Can practice and experience improve an author’s craft?As I write this I am about a quarter of the way through the first draft of my latest book. It is the eighth I’ve written and the third in The Tarnished Crown quartet. If numbers add up to anything you might expect the process to become easier with time, but does it? In my case the answer is yes. And no. I’ll deal with the yes first.
Since embarking on my first novel, Mortal Fire, in 2009, I’ve encountered many slings and arrows along the way; but I’ve also seen positive changes in the way I approch my writing. As an aide–mémoire for those moments of doubt, I’ve come up with an (admittedly) incomplete list of the benefits garnered from years of writing:
- Understanding how novels work in my genres of historical fiction and romantic mystery-suspense takes much of the gueswork out of plot and structure. This has come with experience and being open to learning and refining aspects of the craft.
- I’ve developed my own written language style. I didn’t know what it was before I began my first novel, but I do now. That’s a plus. Writing increases confidence in your own unique voice – the one that identifies your work as, well, yours.
- I know what to expect of my writing journey. Since producing my first book in the euphoria of ignorance, I now realise that size really does matter. A 350,000 word book is not going to appeal to a publisher no matter how well it is written. My books are still long, but they are now within the range of what is acceptable for historical novels.
- I have an idea of how long it will take me to produce the next volume. I reckon on the first draft taking a year – give or take a few months for moving house, Christmas and other such eventualities.
- I’ve worked out what daily routine works best for me and plan my schedules accordingly. Emails get answered in the morning, then it’s gardening, cooking, or household maintenance (DIY, restoration, cleaning) all before early-afternoon. From then onwards I write until at least 7pm and woe betide any interruptions or interruptors.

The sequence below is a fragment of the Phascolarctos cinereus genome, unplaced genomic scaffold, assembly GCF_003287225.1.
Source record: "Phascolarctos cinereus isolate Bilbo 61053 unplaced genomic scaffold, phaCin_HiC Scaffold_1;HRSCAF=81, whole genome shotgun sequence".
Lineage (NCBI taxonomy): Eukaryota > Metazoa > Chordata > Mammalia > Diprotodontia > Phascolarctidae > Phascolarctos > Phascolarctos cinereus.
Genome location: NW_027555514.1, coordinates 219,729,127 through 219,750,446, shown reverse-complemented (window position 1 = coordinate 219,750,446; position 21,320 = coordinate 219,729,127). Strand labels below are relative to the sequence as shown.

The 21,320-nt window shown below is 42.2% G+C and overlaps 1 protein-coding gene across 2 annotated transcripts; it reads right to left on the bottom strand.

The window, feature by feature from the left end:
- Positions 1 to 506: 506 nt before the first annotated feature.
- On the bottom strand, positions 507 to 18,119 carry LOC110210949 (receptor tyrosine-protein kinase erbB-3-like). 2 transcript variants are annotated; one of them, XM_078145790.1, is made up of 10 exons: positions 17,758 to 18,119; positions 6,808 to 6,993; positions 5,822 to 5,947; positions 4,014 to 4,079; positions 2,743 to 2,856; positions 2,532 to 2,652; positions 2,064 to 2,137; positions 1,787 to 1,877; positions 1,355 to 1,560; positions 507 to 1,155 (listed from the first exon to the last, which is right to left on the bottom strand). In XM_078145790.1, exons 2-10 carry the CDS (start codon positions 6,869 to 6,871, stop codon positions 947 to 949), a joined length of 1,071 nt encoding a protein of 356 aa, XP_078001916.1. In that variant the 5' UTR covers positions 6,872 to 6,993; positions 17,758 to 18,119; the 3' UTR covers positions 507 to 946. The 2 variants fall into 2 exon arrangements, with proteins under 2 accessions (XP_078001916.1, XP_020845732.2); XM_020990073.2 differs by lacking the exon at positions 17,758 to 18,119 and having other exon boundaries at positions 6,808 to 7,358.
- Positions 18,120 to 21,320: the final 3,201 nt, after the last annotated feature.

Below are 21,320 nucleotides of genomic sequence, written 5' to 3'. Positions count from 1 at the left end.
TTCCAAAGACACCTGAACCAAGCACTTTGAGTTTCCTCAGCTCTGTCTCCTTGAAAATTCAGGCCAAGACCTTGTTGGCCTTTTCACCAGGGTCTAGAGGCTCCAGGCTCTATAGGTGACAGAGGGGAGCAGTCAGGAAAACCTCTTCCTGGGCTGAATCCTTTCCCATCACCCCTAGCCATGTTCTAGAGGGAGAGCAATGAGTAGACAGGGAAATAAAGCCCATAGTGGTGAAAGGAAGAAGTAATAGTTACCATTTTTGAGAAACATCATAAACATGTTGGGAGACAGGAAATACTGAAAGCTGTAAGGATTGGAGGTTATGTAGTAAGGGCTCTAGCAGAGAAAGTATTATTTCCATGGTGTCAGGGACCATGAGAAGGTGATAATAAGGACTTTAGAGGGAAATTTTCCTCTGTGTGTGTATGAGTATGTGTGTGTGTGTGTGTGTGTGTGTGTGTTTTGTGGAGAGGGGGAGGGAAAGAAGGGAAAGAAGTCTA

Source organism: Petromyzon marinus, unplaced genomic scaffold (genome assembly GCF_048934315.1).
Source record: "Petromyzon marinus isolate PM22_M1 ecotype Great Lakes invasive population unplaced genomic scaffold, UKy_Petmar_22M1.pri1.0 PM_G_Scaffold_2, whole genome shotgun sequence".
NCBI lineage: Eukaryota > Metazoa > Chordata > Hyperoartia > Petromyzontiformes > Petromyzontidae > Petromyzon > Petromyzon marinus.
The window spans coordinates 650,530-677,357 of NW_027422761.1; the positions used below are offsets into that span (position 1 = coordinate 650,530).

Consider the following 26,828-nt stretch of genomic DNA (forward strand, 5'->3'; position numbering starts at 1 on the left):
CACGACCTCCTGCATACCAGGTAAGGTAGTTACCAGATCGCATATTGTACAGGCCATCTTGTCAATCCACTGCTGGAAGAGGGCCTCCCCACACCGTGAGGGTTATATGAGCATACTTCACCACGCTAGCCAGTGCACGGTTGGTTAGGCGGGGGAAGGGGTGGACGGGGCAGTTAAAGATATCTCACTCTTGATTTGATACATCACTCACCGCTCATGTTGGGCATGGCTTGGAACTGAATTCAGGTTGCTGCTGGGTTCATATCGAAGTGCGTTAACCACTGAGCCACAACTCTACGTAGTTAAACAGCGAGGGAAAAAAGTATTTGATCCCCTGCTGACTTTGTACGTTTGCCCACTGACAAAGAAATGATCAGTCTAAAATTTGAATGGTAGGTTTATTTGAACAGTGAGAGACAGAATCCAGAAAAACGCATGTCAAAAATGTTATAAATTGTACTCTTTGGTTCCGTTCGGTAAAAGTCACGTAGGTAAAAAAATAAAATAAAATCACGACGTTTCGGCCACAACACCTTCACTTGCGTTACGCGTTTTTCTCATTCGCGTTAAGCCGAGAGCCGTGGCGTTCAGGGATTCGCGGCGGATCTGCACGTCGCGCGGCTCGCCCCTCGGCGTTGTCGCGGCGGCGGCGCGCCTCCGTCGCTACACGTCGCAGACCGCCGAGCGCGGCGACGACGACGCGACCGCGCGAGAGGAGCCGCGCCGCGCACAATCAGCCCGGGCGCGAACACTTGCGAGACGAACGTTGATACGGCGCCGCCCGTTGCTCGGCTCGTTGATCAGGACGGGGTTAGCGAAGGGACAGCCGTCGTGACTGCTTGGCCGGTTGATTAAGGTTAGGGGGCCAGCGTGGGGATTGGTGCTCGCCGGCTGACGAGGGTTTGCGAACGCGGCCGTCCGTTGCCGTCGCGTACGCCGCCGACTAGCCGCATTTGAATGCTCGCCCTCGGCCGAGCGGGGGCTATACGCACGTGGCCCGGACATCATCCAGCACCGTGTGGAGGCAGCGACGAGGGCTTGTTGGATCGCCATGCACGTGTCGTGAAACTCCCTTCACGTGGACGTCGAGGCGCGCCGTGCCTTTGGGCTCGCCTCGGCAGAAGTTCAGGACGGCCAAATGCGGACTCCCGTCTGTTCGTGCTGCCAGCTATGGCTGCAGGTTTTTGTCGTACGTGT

- Over the last decade I’ve concluded that editing is preferable to writing the first draft. I like to have the backbone of the story done before fleshing it out and adding the details that provide richness and depth. The first draft can be a bit of a white-knuckle ride, an adrenaline rush before relaxing into the second draft.
- The subsequent books in a series tend to be easier to write because the fictional world and its inhabitants have been established already.
- It has been a real eye-opener working with publishers and seeing the world from their perspective. They are the ones producing and selling your books, so it helps the relationship if you have an insider’s view on what sells, how books are marketed and how you can help the process.
- Marketing and self-promotion – ah, yes, two things writers are urged to embrace with all the enthusiasm of a convert. I have yet to conquer social media and I confess I’d rather be writing than Tweeting, but I am working on improving my understanding of such things. I have already learned a tremendous amount, made many good friends, and sold books to readers across the globe who enjoy my work. That can’t be bad.
So much for experience helping with aspects of writing a new book and all that goes with it, but what continues to be tricky?
The actual slog of writing is much the same whether it is your first, tenth or last book. It requires mental effort, discipline and, not to put too fine a point on it, bum-glue. Yes, without dedicated time at your desktop or with your quill, that book will not get written. Accept it and buy a decent chair that supports your back.
The snakes and ladders of writing are just the same whichever book you write. You start off on an anticipatory sprint, slow down to a jog, before mooching about in the mire in the middle. Pulling yourself out is tough, but once over that hump and peering at the finishing line, you’re almost there. N.B. Write that down and remember it for the next book you write. There will always be ups and downs – plough on.
For many writers, including me, self-doubt is the elephant in the room. Learning to open the door and invite it to step outside is the one thing you can do for yourself. Recognise the doubts, analyse them for what they are, and then give them the boot.
Looking back, I’m struck not by how much easier writing each book has become – and it has – but the confidence that has grown out of tackling each new project. In a note to myself, I must remember that and, before embarking on the next novel with all those snakes and elephants, repeat the words made famous by Chief Dan George in the film The Outlaw Josey Wales:
When in doubt I must ‘endeavour to persevere’.